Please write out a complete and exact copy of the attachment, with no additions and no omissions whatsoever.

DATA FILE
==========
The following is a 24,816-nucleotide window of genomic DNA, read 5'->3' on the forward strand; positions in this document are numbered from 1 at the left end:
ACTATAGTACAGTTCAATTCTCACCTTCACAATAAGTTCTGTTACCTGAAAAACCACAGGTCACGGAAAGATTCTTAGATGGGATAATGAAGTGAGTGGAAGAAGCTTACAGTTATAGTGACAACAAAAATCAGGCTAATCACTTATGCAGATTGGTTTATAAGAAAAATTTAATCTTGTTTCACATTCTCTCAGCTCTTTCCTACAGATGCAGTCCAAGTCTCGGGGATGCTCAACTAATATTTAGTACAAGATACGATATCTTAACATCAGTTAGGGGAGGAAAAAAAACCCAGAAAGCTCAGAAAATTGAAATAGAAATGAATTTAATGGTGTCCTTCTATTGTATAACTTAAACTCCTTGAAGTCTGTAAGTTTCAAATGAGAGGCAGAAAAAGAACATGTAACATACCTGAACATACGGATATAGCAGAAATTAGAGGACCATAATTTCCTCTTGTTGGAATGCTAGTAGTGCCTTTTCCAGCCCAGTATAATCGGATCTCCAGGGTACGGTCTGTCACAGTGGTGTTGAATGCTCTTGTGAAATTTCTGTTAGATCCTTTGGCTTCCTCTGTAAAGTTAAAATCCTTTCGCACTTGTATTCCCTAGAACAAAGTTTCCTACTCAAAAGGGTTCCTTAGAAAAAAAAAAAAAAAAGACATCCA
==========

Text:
The following is a 24,816-nucleotide window of genomic DNA, read 5'->3' on the forward strand; positions in this document are numbered from 1 at the left end:
ACTATAGTACAGTTCAATTCTCACCTTCACAATAAGTTCTGTTACCTGAAAAACCACAGGTCACGGAAAGATTCTTAGATGGGATAATGAAGTGAGTGGAAGAAGCTTACAGTTATAGTGACAACAAAAATCAGGCTAATCACTTATGCAGATTGGTTTATAAGAAAAATTTAATCTTGTTTCACATTCTCTCAGCTCTTTCCTACAGATGCAGTCCAAGTCTCGGGGATGCTCAACTAATATTTAGTACAAGATACGATATCTTAACATCAGTTAGGGGAGGAAAAAAAACCCAGAAAGCTCAGAAAATTGAAATAGAAATGAATTTAATGGTGTCCTTCTATTGTATAACTTAAACTCCTTGAAGTCTGTAAGTTTCAAATGAGAGGCAGAAAAAGAACATGTAACATACCTGAACATACGGATATAGCAGAAATTAGAGGACCATAATTTCCTCTTGTTGGAATGCTAGTAGTGCCTTTTCCAGCCCAGTATAATCGGATCTCCAGGGTACGGTCTGTCACAGTGGTGTTGAATGCTCTTGTGAAATTTCTGTTAGATCCTTTGGCTTCCTCTGTAAAGTTAAAATCCTTTCGCACTTGTATTCCCTAGAACAAAGTTTCCTACTCAAAAGGGTTCCTTAGAAAAAAAAAAAAAAAAGACATCCA